On occasion, I have completely mental thoughts.
Take last Friday, for instance. After the every-few-monthly pub outing with the department I, while somewhat intoxicated, wrote the following sentence: “Imagine a world without fractions.”
I don’t know what that means. I can’t imagine a world without fractions.
Yet, I worked that sentence into a Sherlock Holmes drabble. It’s not a very good drabble, but that sentence — “Imagine a world without fractions” — provides the key to Holmes’ deduction.
And when you’re working in a hundred words, it’s not like you have a lot of room.
It’s not an especially good drabble, by the way. I wrote it yesterday morning, on the train, as a distraction from the meth patients who take the light rail to the office stop.
Then, last evening, I began musing on Pastafarian eschatology. What would the followers of the Flying Spaghetti Monster believe about the end times? Might it involve biscotti? Or perhaps gelato?
While stumped this morning on the train by the Sudoku puzzle (which I did, in fact, complete, but not until the trip home), I had a mad idea. Completely mad.
Suppose there were a hidden Gnostic-like text about the Pastafarian end-times? Perhaps it’s called something like “The Apocryphon of…” and, well, I blanked out on a name.
In the margin of the newspaper, I wrote out the first sentence of this secret text:
“It befell in the days of Sarah the Simple, called betimes Sarah the Dissembler, that the Earth itself was greatly wroth.”
I don’t have, honestly, any idea where the story goes from there.
Spitballing some ideas…
Within Pastafarian theology, perhaps the sinking of the last pirate ship brings about global ecological collapse, and the FSM comes to Earth for a final meal — but rather than his disciples eating him, the Flying Spaghetti Monster begins consuming believers and non-believers alike. And then scientists decide that the only thing that can fight a monster is another monster (positively kaiju, that), and so they create in the labs, while the Earth is melting, the Ginormous Gelato. The two monsters battle, with the fate of the world in the balance, and meatballs, spaghetti, and gelato rain from the skies for forty days and forty nights, but neither monster falls, and so finally they are destroyed by missiles breadsticks, butter, and garlic. This, of course, nearly eradicates all life on Earth, and the survivors wake to a new dawn as the foodstuffs that have fallen for days and weeks and months from the sky provide food to all kinds of woodland creatures and nature restores itself to a new balance, and the cycle can begin again.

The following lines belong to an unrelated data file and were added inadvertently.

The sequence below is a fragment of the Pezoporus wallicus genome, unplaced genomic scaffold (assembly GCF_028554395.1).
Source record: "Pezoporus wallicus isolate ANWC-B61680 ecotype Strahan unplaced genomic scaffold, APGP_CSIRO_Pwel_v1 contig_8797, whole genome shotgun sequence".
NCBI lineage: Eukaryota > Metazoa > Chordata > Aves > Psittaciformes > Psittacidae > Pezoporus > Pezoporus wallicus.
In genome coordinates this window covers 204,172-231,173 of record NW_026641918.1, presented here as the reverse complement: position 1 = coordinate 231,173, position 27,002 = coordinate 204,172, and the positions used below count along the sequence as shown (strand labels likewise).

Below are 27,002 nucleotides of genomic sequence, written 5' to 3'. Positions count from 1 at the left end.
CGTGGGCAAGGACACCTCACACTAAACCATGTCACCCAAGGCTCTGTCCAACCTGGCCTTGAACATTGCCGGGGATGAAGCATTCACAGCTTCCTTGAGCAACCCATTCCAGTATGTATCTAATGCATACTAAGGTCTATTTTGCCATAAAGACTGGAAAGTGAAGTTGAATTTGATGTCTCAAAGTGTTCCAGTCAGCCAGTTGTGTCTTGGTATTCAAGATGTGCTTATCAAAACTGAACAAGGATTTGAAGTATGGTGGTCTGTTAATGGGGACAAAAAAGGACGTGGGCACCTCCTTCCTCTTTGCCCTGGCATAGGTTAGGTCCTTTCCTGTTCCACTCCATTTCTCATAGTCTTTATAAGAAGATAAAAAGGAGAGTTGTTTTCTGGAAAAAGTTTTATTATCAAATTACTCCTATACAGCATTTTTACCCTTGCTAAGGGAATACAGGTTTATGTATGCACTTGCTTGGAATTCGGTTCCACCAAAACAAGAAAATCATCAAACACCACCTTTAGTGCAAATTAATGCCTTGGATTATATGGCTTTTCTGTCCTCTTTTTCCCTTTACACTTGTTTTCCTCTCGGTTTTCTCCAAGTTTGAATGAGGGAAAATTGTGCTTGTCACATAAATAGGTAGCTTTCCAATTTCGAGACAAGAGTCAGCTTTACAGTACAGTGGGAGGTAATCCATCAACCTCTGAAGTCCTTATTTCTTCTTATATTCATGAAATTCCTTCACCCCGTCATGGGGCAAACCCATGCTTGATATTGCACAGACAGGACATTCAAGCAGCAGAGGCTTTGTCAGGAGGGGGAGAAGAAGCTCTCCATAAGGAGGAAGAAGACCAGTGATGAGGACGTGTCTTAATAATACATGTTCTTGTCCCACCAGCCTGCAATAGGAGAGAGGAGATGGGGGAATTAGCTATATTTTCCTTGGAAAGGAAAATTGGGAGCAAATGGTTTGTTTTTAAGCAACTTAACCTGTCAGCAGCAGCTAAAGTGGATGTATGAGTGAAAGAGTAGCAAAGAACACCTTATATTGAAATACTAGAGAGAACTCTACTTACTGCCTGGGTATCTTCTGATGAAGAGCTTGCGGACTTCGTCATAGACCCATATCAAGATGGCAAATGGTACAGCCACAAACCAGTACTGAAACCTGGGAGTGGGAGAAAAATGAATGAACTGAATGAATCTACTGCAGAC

That sounds too logical, come to think of it.
It’s missing Master Chief. Because that has nothing to do with anything. And when the kaiju monsters fight, the world is filled with music. Specifically, “The Flight of the Bumblebee,” because “Pachelbel’s Canon in D” would be too obvious.
Really, I don’t know where these ideas come from. They’re just there. 🙂